DEANNA DURBIN: POPULAR, BEAUTIFUL, AND TALENTED FILM STAR WHO WANTED TO BE ANONYMOUS

This vintage real photo postcard features Canadian born American singer and actress, Deanna Durbin (1921-2013). She is beautifully dressed. Her hat is a nice touch. Deanna Durbin looks quite pretty in this photo portrait. The postcard notes her affiliation with Universal Films. The postcard was published by Echte Foto, a Dutch company. Miss Durbin was an active performer between 1936 and 1948. She appeared in musical films and had the technical skill and vocal range of a legitimate soprano. She sang multiple styles of music including popular standards and operatic arias. Durbin’s first film  appearance was with Judy Garland in MGM’s “Every Sunday” (1936). A YouTube clip of the two young actresses performing a duet from this film can be seen below. Shortly after her debut movie, she was given a contract by Universal Studios. She had great success with the studio playing “the ideal teenage daughter” is such films as “Three Smart Girls” (1936).  She was only 14 years old when she appeared in “Three Smart Girls” and became an established star. Afterward, she had a string of successful musical films. In 1936, Deanna was offered an audition for the Metropolitan Opera but she rejected the offer because she believed she needed more operatic training. From 1936 through 1938, Durbin did a radio collaboration with Eddie Cantor. In 1938, Durbin was awarded an Academy Juvenile Award. Her co-winner was actor Micky Rooney.Durbin tired of her girl-next-door roles and by 1945, had appeared in a couple of films in more sophisticated roles. Unfortunately, she was not well received in these more mature roles. In 1946, Durbin was the second highest paid woman in the United States, second to Bette Davis. Durbin became the highest paid female in America in the year 1948. By 1949, she retired from acting and singing and never returned to public life. In fact, she never again agreed to be interviewed by the press, with just one exception. Durbin hated the adulation she received in her career and yearned for a “life of nobody”. She wanted to be anonymous. During her acting career, Durbin appeared in 23 films and even more sound recordings. Durbin had three marriages. Her husbands were assistant director Vaughn Paul (1941), writer-producer-actor Felix Jackson (1945) , and film producer-director Charles Henri David (1950).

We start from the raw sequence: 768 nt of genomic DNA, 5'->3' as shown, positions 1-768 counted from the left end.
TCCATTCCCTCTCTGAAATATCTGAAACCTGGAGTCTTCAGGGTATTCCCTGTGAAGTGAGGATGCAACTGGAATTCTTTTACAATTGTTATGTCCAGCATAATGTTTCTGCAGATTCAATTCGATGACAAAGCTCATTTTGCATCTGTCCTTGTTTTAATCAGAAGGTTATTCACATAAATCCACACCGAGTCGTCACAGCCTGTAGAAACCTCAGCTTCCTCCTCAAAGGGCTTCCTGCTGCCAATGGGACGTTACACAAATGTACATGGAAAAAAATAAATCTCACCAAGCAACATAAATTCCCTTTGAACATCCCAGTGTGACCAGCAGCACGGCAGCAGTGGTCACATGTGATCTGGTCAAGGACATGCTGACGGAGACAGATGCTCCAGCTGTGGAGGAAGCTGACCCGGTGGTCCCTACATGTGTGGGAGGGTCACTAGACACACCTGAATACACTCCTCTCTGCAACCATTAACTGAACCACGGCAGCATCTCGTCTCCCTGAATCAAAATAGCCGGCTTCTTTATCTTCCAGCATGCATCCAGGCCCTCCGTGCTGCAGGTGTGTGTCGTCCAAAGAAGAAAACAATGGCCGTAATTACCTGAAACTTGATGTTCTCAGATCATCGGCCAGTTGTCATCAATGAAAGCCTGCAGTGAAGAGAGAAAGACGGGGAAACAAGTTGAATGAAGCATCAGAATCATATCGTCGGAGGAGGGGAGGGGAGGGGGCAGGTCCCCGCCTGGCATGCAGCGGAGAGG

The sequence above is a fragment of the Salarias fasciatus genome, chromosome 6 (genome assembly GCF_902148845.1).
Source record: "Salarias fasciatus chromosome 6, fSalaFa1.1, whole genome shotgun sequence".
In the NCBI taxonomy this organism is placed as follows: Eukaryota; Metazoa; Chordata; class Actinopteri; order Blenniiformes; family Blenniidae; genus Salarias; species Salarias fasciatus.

Judy Garland & Deanna Durbin – Americana (Every Sunday, 1936)

BEAUTIFUL THEATRE ACTRESS: YVONNE GARRICK “A MOST WELCOME RECRUIT FROM THE PARIS STAGE”

This vintage real photo postcard features the beautiful French theatre actress, Yvonne Garrick (1878-?). She performed at the “Theatre de L’Odeon”  and the “Comedie-Francaise” in Paris. During the World War I years, she appeared at the “Theatre Francais” in New York City. The IDBD reports that she performed on Broadway in two productions;  “Lets Go” (1918) and “Musk” (1920). The magazine, “Sketch: A Journal of Art and Actuality” (1902) published a glowing article about Mlle. Garrick. The writer stated that no artist had made such a “positive hurricane progress” in the French theatrical world as Yvonne Garrick of the O’Deon.  The critic also stated that he had recently seen Garrick in a play and her performance reminded him of the early days of Sarah Bernhardt. Although the writer admits that she may not be the second coming of Mlle. Bernhardt; he believes that Garrick will make a world wide reputation. He continues to write that he has seen no young actress so “natural and so “sympathetic”.  The New York Times (1908) published a review for the play “Jeanne Qui Rit” in which Mlle. Garrick played a starring role. The article states that Yvonne Garrick was a young actress who has attracted much attention at the Comedy-Francaise. She was reported to have received a hearty reception and was “repeatedly recalled” (cheered for an encore). A New York Times (1918) article records Mlle. Garrick’s debut in a New York farcical comedy “Mon Ami Teddy”. In the piece she is described as a “comely and charming actress who proves a most welcome recruit from the Paris stage”. This real photo postcard provides a portrait of Mlle. Garrick during the time she was appearing at the Comedie-Francaise.  The photograph was taken by Henri Manuel (1874-1947). In 1900, Manuel opened a portrait studio in Paris with his brother Gaston. He quickly became renowned for his portraits of politicians, artists, and athletes. His images were used by news agencies . His studio became the largest studio in Paris and it attracted many young photographers who sharpened their skills there. In 1925 the brothers expended their business to include fashion photography. They worked for such designers as Chanel, Patou, and Lanvin. The studio shut down during World War II and many of their photographic plates were destroyed. Manuel was the official photographer for the French government from 1914 through 1944. To view other photographs by Manuel, click on the category “Photographer: Manuel”.